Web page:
Also, if you are using privacy disclaimers, consider putting them at the beginning of your messages, rather than at the end. If you are sending sensitive information via e-mail, you can encrypt it or attach an encrypted or password-protected document to the e-mail. And be very, very careful what you say in e-mail because it is easy to forward and copy. There are many, many examples of e-mail used against the sender. A rule of thumb is to never send an e-mail that you wouldn't want published on the front page of The New York Times.
The Internet is a great tool for research, collaboration, marketing and transactions. Unfortunately, it is also the playground for nefarious characters. Spyware, malware, keystroke loggers and rootkits are but a few of the dangers lurking in the dark alleys of cyberspace. You have a few key defenses.
If you use Microsoft Windows, you need to automate Windows Updates. Hackers, script kiddies and others find new exploits for Windows frequently. True, some updates can cause computer problems, but if you do not have IT staff to evaluate the updates, it is best just to accept them. If you use Internet Explorer, you should disable Active X in the browser. (Look under Tools-Internet Options-Security and check your default settings for the Internet.) Let's say that you're running Microsoft Windows but use an alternate browser like Firefox, instead of Internet Explorer. Be aware that you must still keep Windows updated, since the Explorer browser is part of the operating system and can still be exploited, even if you don't use it.
Install a software firewall, such as ZoneAlarm or McAfee, to limit outward and inward traffic over the Internet. Also install antispyware programs like PestPatrol or Spysweeper. Regardless of the product, you need to look for something that will update and run automatically. Some free products, such as the popular Spybot and the free version of Ad-Aware, must be updated and run by the end-user. And you know that you can pick up drive-by malware from simply visiting an infected Web site, right? Rootkits and other forms of malware are becoming almost undetectable. McAfee has come out with a free tool called McAfee Site Advisor ( www.siteadvisor.com) for Internet Explorer or Firefox that shows the safety ratings of sites, displaying red, yellow or green indicators in the browser toolbar to warn of known malicious sites or potential danger. In addition, it applies the same alerts to Google, Yahoo and MSN search results, so you are forewarned before you even click on a link.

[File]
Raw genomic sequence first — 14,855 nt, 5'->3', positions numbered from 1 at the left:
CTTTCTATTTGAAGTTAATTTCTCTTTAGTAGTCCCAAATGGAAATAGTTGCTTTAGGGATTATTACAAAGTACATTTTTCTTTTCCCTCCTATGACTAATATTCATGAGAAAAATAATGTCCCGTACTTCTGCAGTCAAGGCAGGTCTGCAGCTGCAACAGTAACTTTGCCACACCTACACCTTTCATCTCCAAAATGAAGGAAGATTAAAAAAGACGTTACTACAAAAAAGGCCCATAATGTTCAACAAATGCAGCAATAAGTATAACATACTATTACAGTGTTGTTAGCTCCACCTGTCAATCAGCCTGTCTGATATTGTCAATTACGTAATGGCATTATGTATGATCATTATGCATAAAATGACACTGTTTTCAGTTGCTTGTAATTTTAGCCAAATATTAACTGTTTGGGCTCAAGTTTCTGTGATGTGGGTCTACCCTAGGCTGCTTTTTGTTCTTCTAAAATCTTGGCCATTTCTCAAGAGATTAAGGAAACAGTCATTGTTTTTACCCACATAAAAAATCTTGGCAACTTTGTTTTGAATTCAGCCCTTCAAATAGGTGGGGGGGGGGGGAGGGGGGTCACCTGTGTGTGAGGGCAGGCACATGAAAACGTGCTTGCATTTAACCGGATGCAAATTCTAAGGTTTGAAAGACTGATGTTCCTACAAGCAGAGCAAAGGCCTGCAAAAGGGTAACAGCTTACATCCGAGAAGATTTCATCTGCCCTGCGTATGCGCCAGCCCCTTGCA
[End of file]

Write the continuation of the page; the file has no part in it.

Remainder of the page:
When downloading software from the Internet, especially freeware, be sure to check the end-user license agreement (EULA) to make sure you are not inviting spyware or adware into your computer. Only download programs from reputable sources. Before you install any new downloaded software, run an antivirus check on it.
Many lawyers are enjoying the freedom and advantages of wireless networking in their offices and at home. However, wireless networks come out of the box with little security enabled. If you're using a wireless network in your practice, take precautions to secure it, since anyone in the vicinity can access an open wireless network. Enable encryption, change all default settings, limit the number of open connections to the number of users on the network, and use hardware and software firewalls. Consider consulting with an IT professional if setting up a secure wireless network is beyond your skill set.
Security breaches, theft, time lost in recovering from a virus infection, and exposure of clients' confidential data are just some of the security threats in modern computing. Solo and small firm practitioners need to prepare an action plan to protect, prevent and recover from security issues. Create a policy and consult a security professional so that best practices are being followed to protect your firm and your clients. For more information, see the webliography of security resources at: